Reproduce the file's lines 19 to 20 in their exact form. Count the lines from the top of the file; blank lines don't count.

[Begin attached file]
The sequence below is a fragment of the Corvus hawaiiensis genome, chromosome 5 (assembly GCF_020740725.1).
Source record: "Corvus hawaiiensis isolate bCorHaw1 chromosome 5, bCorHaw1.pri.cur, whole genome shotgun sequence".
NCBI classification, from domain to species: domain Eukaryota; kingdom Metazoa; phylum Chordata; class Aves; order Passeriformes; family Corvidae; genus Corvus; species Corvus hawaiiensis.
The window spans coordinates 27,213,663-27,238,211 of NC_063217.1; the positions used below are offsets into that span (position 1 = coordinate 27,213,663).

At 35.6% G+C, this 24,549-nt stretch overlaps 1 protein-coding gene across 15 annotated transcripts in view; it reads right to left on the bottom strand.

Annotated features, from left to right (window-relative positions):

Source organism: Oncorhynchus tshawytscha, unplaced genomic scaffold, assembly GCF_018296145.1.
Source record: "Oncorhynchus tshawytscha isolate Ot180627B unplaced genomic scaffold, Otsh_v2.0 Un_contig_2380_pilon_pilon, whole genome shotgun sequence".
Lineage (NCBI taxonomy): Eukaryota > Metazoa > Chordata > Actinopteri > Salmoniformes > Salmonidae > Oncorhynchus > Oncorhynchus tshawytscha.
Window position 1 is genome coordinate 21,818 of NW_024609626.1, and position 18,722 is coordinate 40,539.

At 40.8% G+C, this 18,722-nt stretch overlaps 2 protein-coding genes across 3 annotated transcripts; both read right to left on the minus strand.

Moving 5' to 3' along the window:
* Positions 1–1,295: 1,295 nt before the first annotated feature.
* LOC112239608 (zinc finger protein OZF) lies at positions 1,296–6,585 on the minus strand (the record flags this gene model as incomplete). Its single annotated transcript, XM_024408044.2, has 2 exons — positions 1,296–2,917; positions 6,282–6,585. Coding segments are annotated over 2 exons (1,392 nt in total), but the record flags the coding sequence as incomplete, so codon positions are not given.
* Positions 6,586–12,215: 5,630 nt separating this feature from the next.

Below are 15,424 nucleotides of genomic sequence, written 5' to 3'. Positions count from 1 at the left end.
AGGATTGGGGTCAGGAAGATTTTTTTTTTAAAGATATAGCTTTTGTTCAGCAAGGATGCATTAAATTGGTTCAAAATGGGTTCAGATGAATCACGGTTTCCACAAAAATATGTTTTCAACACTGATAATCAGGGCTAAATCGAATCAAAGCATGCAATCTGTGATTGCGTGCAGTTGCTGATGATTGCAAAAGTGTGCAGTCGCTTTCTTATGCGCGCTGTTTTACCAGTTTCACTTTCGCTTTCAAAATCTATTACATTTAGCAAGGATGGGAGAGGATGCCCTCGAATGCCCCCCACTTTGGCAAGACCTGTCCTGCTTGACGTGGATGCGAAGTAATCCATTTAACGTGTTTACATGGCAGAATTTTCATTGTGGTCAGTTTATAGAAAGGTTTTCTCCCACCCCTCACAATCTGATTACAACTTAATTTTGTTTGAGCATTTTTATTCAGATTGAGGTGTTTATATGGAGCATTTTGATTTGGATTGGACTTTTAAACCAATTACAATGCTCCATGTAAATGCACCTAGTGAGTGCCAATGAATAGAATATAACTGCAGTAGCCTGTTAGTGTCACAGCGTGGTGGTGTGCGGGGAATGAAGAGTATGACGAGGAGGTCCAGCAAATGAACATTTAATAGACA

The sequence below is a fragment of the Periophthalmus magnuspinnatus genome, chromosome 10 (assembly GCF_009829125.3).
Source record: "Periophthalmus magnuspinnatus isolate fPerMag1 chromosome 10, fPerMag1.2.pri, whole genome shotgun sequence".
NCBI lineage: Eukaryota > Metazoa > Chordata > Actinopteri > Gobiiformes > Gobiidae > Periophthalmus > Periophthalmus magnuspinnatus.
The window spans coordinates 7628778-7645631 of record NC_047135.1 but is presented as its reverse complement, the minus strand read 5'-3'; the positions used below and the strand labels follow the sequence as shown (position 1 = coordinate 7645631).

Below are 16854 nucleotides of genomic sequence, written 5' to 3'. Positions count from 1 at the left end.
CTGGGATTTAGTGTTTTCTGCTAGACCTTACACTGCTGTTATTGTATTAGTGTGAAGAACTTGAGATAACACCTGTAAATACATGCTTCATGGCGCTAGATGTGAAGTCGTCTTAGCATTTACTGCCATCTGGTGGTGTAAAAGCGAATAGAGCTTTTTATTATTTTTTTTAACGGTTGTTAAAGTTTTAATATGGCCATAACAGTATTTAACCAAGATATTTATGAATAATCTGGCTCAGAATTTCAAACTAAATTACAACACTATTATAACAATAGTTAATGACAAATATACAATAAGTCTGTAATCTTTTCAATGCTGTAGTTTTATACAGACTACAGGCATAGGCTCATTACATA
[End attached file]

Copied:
Source record: "Periophthalmus magnuspinnatus isolate fPerMag1 chromosome 10, fPerMag1.2.pri, whole genome shotgun sequence".
NCBI lineage: Eukaryota > Metazoa > Chordata > Actinopteri > Gobiiformes > Gobiidae > Periophthalmus > Periophthalmus magnuspinnatus.